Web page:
IDS USED TO PLAY a game called TELEPHONE. They’d pass along a message and laugh at how distorted it became when the final child tried to repeat it. That’s what should have happened to Gregorian Chant as it was passed along over 1,500 years. However, through some inexplicable miracle, that’s not what happened. Even though plainsong melodies kept changing—since each monastery had its own singing style—the basic melodies never became unrecognizably corrupt (until they reached Guillaume Nivers). Even today, no scholar can explain this. It’s like each generation had access to a “primary source” … but we know they didn’t, because somebody over the last 1,500 years would surely have mentioned such a manuscript.1
This Sunday’s Introit • The Introit for this coming Sunday (Sixteenth Sunday after Pentecost) is Miserére Mihi Dómine. As part of an ongoing project, I took a few minutes and created a recording corresponding to the official rhythm:
Nobody Cares About This • I’m not sure anyone will care about this, but the Introit for the Friday before Palm Sunday (“Feria Sexta post Dominicam Passionis”) strongly resembles the one we just spoke about:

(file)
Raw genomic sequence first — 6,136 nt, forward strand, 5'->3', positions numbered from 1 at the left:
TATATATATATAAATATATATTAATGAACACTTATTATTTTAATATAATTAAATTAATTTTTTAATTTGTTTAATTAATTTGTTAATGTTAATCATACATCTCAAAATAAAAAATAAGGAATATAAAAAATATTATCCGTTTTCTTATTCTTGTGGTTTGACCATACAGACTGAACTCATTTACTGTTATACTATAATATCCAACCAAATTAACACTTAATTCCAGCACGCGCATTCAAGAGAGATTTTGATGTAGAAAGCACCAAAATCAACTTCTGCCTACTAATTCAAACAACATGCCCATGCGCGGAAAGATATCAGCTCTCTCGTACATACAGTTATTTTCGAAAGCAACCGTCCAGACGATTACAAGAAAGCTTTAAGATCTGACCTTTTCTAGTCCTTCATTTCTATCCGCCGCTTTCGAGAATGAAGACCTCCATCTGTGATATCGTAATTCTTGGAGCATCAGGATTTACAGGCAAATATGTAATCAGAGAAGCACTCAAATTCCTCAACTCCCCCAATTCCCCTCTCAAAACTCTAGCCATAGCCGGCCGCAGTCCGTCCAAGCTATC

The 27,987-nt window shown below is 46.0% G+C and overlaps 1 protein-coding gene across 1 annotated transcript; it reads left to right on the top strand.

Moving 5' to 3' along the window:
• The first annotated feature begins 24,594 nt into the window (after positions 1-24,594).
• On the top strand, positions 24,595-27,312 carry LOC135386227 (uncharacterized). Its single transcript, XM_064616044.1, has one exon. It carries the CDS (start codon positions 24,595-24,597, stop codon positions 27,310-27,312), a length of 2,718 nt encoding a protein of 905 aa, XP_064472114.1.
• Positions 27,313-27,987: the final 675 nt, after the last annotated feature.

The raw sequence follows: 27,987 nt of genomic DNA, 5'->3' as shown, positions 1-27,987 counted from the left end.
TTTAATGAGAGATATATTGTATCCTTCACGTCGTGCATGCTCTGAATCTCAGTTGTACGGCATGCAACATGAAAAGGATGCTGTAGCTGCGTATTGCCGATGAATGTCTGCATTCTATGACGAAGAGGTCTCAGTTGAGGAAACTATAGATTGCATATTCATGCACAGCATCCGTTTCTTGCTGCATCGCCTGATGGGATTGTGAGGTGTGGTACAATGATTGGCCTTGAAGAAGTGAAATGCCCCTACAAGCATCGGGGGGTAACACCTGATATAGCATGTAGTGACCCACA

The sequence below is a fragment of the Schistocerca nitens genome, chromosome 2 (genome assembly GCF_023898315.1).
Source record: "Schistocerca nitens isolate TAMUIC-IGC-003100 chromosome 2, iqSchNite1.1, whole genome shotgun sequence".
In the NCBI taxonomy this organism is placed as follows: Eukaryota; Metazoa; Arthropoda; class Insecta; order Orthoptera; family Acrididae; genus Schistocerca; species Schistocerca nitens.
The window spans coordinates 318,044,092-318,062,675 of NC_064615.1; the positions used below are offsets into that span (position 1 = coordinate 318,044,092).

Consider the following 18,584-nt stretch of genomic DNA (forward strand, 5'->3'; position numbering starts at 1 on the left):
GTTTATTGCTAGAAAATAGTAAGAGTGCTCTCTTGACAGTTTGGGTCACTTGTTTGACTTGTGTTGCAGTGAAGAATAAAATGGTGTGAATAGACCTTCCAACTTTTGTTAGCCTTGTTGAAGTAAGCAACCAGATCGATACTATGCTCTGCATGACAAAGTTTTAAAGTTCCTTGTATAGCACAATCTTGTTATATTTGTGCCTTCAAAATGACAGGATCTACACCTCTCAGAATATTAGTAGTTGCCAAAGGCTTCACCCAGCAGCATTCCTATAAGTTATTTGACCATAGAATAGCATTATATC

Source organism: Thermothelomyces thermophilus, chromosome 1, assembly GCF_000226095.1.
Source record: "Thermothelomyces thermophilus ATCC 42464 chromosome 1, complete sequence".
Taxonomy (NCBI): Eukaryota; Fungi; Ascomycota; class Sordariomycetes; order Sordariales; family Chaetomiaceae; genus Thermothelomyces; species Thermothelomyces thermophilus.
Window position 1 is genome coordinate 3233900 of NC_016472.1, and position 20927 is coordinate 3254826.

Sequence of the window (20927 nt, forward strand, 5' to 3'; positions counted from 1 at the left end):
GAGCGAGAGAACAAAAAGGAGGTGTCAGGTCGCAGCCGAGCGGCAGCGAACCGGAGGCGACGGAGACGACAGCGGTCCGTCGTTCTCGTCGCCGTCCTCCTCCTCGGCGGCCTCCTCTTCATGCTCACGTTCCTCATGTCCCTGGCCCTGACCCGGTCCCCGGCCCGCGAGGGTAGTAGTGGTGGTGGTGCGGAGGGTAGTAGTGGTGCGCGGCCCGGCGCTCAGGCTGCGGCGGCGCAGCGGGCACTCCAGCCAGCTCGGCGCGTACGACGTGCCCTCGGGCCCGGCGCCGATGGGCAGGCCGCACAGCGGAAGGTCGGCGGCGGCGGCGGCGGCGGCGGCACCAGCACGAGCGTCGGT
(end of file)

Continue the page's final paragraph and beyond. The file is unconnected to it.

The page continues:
Ps. 30 vs Ps. 85 • The Introit from the 16th Sunday after Pentecost is from Psalm 80, whereas the other comes from Psalm 30. One is in Mode V while the other is in Mode VIII. Incidentally, in more recent times the “Friday before Palm Sunday” was replaced with a feast called The Seven Dolours of the Blessed Virgin Mary (with Introit “Stabant Juxta Cruem Jesu”). Getting back to the topic at hand, some might believe one Miserére is a “corrupted” version of the other Miserére—but that’s not the case. As you can see, both go back centuries before music could even be written down:
* PDF Download • Comparison Between Introits
—16th Sunday after Pentecost VS. Friday before Palm Sunday.
The Most Difficult Thing • The hardest thing about memorizing music is not melodies that are identical. Rather, it’s melodies which are almost identical. The best example I can think of is Visiónem Quam Vidístis from the Feast of the Transfiguration.
1 If I had the time, I could easily demonstrate the truth of what I’ve just said—but such a demonstration will have to wait for another day.